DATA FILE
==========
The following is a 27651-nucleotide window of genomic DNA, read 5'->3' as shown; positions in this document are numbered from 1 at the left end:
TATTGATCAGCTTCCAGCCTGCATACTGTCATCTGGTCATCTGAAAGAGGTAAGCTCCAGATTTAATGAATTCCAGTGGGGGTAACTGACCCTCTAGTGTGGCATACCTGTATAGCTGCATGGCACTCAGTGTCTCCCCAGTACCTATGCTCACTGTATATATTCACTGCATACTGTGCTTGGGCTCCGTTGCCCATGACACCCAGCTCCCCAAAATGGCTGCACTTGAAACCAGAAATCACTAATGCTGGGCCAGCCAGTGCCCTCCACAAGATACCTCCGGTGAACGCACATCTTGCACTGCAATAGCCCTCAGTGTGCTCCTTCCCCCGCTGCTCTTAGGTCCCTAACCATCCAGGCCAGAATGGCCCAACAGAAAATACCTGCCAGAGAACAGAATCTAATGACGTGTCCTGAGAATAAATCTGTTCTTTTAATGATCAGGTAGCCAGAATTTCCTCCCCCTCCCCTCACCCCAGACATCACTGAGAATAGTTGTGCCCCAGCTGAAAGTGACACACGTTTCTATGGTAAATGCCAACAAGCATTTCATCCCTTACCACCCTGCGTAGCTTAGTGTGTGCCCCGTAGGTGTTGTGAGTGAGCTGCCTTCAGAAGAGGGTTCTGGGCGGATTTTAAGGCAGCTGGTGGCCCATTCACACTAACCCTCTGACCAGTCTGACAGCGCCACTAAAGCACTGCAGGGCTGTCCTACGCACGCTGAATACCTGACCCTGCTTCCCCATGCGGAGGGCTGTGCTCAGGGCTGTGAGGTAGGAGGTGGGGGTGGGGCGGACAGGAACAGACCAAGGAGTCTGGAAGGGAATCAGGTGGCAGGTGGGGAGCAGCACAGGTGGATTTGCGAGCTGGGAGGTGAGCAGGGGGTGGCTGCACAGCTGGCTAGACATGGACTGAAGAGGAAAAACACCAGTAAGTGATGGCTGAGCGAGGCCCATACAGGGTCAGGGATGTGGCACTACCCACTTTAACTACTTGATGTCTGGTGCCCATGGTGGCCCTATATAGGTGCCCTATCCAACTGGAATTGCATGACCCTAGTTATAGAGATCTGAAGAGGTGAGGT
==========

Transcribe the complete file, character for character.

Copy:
The following is a 27651-nucleotide window of genomic DNA, read 5'->3' as shown; positions in this document are numbered from 1 at the left end:
TATTGATCAGCTTCCAGCCTGCATACTGTCATCTGGTCATCTGAAAGAGGTAAGCTCCAGATTTAATGAATTCCAGTGGGGGTAACTGACCCTCTAGTGTGGCATACCTGTATAGCTGCATGGCACTCAGTGTCTCCCCAGTACCTATGCTCACTGTATATATTCACTGCATACTGTGCTTGGGCTCCGTTGCCCATGACACCCAGCTCCCCAAAATGGCTGCACTTGAAACCAGAAATCACTAATGCTGGGCCAGCCAGTGCCCTCCACAAGATACCTCCGGTGAACGCACATCTTGCACTGCAATAGCCCTCAGTGTGCTCCTTCCCCCGCTGCTCTTAGGTCCCTAACCATCCAGGCCAGAATGGCCCAACAGAAAATACCTGCCAGAGAACAGAATCTAATGACGTGTCCTGAGAATAAATCTGTTCTTTTAATGATCAGGTAGCCAGAATTTCCTCCCCCTCCCCTCACCCCAGACATCACTGAGAATAGTTGTGCCCCAGCTGAAAGTGACACACGTTTCTATGGTAAATGCCAACAAGCATTTCATCCCTTACCACCCTGCGTAGCTTAGTGTGTGCCCCGTAGGTGTTGTGAGTGAGCTGCCTTCAGAAGAGGGTTCTGGGCGGATTTTAAGGCAGCTGGTGGCCCATTCACACTAACCCTCTGACCAGTCTGACAGCGCCACTAAAGCACTGCAGGGCTGTCCTACGCACGCTGAATACCTGACCCTGCTTCCCCATGCGGAGGGCTGTGCTCAGGGCTGTGAGGTAGGAGGTGGGGGTGGGGCGGACAGGAACAGACCAAGGAGTCTGGAAGGGAATCAGGTGGCAGGTGGGGAGCAGCACAGGTGGATTTGCGAGCTGGGAGGTGAGCAGGGGGTGGCTGCACAGCTGGCTAGACATGGACTGAAGAGGAAAAACACCAGTAAGTGATGGCTGAGCGAGGCCCATACAGGGTCAGGGATGTGGCACTACCCACTTTAACTACTTGATGTCTGGTGCCCATGGTGGCCCTATATAGGTGCCCTATCCAACTGGAATTGCATGACCCTAGTTATAGAGATCTGAAGAGGTGAGGT